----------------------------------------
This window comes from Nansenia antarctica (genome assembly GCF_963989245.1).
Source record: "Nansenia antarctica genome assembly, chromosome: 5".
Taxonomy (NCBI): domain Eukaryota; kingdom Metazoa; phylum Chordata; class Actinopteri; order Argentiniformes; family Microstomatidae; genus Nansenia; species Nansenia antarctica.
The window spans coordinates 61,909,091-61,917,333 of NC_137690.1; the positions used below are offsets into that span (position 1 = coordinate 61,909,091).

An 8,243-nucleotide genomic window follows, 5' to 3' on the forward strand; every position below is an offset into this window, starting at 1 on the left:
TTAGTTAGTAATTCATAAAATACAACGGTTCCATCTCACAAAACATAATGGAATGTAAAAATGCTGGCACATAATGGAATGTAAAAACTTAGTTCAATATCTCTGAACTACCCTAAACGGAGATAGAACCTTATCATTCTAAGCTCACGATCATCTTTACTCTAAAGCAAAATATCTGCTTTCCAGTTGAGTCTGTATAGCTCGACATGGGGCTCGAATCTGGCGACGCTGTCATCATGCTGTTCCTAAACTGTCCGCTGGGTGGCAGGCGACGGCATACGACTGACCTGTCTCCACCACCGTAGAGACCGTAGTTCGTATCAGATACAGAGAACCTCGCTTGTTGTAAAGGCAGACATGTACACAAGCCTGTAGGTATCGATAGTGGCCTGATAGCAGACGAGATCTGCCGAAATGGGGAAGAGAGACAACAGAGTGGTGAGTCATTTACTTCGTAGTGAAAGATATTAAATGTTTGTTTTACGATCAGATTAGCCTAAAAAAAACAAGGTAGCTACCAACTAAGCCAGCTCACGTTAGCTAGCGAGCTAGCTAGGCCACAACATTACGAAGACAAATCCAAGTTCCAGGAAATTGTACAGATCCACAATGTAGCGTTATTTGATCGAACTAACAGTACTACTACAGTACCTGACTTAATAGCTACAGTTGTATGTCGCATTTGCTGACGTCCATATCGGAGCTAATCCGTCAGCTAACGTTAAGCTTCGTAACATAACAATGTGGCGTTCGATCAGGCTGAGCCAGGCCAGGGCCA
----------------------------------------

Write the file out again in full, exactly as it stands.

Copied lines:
This window comes from Nansenia antarctica (genome assembly GCF_963989245.1).
Source record: "Nansenia antarctica genome assembly, chromosome: 5".
Taxonomy (NCBI): domain Eukaryota; kingdom Metazoa; phylum Chordata; class Actinopteri; order Argentiniformes; family Microstomatidae; genus Nansenia; species Nansenia antarctica.
The window spans coordinates 61,909,091-61,917,333 of NC_137690.1; the positions used below are offsets into that span (position 1 = coordinate 61,909,091).

An 8,243-nucleotide genomic window follows, 5' to 3' on the forward strand; every position below is an offset into this window, starting at 1 on the left:
TTAGTTAGTAATTCATAAAATACAACGGTTCCATCTCACAAAACATAATGGAATGTAAAAATGCTGGCACATAATGGAATGTAAAAACTTAGTTCAATATCTCTGAACTACCCTAAACGGAGATAGAACCTTATCATTCTAAGCTCACGATCATCTTTACTCTAAAGCAAAATATCTGCTTTCCAGTTGAGTCTGTATAGCTCGACATGGGGCTCGAATCTGGCGACGCTGTCATCATGCTGTTCCTAAACTGTCCGCTGGGTGGCAGGCGACGGCATACGACTGACCTGTCTCCACCACCGTAGAGACCGTAGTTCGTATCAGATACAGAGAACCTCGCTTGTTGTAAAGGCAGACATGTACACAAGCCTGTAGGTATCGATAGTGGCCTGATAGCAGACGAGATCTGCCGAAATGGGGAAGAGAGACAACAGAGTGGTGAGTCATTTACTTCGTAGTGAAAGATATTAAATGTTTGTTTTACGATCAGATTAGCCTAAAAAAAACAAGGTAGCTACCAACTAAGCCAGCTCACGTTAGCTAGCGAGCTAGCTAGGCCACAACATTACGAAGACAAATCCAAGTTCCAGGAAATTGTACAGATCCACAATGTAGCGTTATTTGATCGAACTAACAGTACTACTACAGTACCTGACTTAATAGCTACAGTTGTATGTCGCATTTGCTGACGTCCATATCGGAGCTAATCCGTCAGCTAACGTTAAGCTTCGTAACATAACAATGTGGCGTTCGATCAGGCTGAGCCAGGCCAGGGCCA